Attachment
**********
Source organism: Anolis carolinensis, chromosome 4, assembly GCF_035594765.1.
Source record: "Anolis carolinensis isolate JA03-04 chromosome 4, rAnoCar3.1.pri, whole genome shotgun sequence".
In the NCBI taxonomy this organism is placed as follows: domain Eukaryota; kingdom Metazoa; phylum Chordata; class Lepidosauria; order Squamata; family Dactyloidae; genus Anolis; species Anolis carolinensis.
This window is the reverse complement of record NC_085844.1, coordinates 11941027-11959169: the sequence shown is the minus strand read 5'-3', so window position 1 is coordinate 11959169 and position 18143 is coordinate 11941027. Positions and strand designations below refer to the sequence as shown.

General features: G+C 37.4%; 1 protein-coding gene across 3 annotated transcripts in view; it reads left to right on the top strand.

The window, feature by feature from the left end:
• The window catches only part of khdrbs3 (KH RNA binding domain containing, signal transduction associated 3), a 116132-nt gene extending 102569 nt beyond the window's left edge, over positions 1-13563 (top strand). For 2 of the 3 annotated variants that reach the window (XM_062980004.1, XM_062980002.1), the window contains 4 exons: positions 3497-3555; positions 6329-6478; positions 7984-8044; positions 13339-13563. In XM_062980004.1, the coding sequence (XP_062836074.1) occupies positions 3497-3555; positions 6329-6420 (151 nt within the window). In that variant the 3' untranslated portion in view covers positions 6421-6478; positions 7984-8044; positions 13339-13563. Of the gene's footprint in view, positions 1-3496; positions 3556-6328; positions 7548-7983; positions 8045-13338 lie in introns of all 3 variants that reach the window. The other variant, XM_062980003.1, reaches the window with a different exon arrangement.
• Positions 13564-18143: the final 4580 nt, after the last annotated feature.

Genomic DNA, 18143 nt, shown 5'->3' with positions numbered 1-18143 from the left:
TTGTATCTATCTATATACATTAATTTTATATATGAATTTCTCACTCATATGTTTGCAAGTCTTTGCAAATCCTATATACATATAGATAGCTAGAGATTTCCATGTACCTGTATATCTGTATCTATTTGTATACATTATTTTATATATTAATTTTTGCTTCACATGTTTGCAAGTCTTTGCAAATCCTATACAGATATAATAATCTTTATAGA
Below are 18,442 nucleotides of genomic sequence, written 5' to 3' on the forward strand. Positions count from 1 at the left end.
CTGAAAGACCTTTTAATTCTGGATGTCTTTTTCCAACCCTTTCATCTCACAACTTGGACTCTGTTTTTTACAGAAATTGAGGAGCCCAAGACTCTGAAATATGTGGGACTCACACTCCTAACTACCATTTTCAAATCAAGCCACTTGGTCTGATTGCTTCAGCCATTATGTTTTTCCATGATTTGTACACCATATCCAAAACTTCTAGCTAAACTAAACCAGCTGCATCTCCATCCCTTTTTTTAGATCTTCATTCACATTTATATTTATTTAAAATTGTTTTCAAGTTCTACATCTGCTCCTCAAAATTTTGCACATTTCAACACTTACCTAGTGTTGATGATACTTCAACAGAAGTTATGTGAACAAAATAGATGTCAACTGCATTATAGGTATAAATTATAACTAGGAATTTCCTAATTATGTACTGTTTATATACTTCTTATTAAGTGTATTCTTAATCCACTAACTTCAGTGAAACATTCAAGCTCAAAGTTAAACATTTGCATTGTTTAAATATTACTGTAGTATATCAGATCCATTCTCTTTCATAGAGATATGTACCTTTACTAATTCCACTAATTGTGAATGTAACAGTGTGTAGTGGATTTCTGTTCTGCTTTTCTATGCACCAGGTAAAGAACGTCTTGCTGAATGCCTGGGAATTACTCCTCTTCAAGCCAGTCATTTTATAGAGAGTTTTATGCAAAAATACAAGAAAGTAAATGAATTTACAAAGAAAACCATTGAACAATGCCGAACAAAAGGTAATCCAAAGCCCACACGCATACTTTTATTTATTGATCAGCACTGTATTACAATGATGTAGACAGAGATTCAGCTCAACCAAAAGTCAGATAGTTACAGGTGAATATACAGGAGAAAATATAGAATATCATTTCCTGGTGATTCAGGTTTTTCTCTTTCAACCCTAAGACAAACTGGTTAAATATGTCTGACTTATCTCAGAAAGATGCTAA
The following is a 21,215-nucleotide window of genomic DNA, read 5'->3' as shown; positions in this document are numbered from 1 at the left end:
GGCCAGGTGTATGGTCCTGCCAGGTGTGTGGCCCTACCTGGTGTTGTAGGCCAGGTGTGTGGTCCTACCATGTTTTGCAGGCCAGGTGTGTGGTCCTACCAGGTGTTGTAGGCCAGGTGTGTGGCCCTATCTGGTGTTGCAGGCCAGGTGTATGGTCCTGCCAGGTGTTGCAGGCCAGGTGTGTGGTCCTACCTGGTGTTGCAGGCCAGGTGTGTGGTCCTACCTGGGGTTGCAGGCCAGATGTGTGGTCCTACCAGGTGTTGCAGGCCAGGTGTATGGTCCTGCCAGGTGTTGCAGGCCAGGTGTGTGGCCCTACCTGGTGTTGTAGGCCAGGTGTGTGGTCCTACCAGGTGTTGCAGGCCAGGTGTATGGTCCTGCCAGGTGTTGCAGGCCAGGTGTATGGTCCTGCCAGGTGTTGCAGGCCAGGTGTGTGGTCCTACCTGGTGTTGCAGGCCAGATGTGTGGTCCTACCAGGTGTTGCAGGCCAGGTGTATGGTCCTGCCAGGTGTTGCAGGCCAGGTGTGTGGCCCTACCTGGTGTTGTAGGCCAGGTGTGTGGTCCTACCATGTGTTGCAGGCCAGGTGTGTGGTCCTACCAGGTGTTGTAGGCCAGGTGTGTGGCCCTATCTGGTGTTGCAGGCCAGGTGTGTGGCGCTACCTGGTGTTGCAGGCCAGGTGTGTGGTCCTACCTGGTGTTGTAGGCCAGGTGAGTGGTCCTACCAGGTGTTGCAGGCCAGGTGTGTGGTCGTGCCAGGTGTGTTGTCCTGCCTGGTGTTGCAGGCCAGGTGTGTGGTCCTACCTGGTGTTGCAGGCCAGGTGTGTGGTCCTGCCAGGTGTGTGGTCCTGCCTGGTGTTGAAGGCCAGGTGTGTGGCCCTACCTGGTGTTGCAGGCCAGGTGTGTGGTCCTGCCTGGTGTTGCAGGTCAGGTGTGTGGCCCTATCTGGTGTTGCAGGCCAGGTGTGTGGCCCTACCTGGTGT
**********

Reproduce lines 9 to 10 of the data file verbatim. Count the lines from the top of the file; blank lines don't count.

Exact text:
Genomic DNA, 18143 nt, shown 5'->3' with positions numbered 1-18143 from the left:
TTGTATCTATCTATATACATTAATTTTATATATGAATTTCTCACTCATATGTTTGCAAGTCTTTGCAAATCCTATATACATATAGATAGCTAGAGATTTCCATGTACCTGTATATCTGTATCTATTTGTATACATTATTTTATATATTAATTTTTGCTTCACATGTTTGCAAGTCTTTGCAAATCCTATACAGATATAATAATCTTTATAGA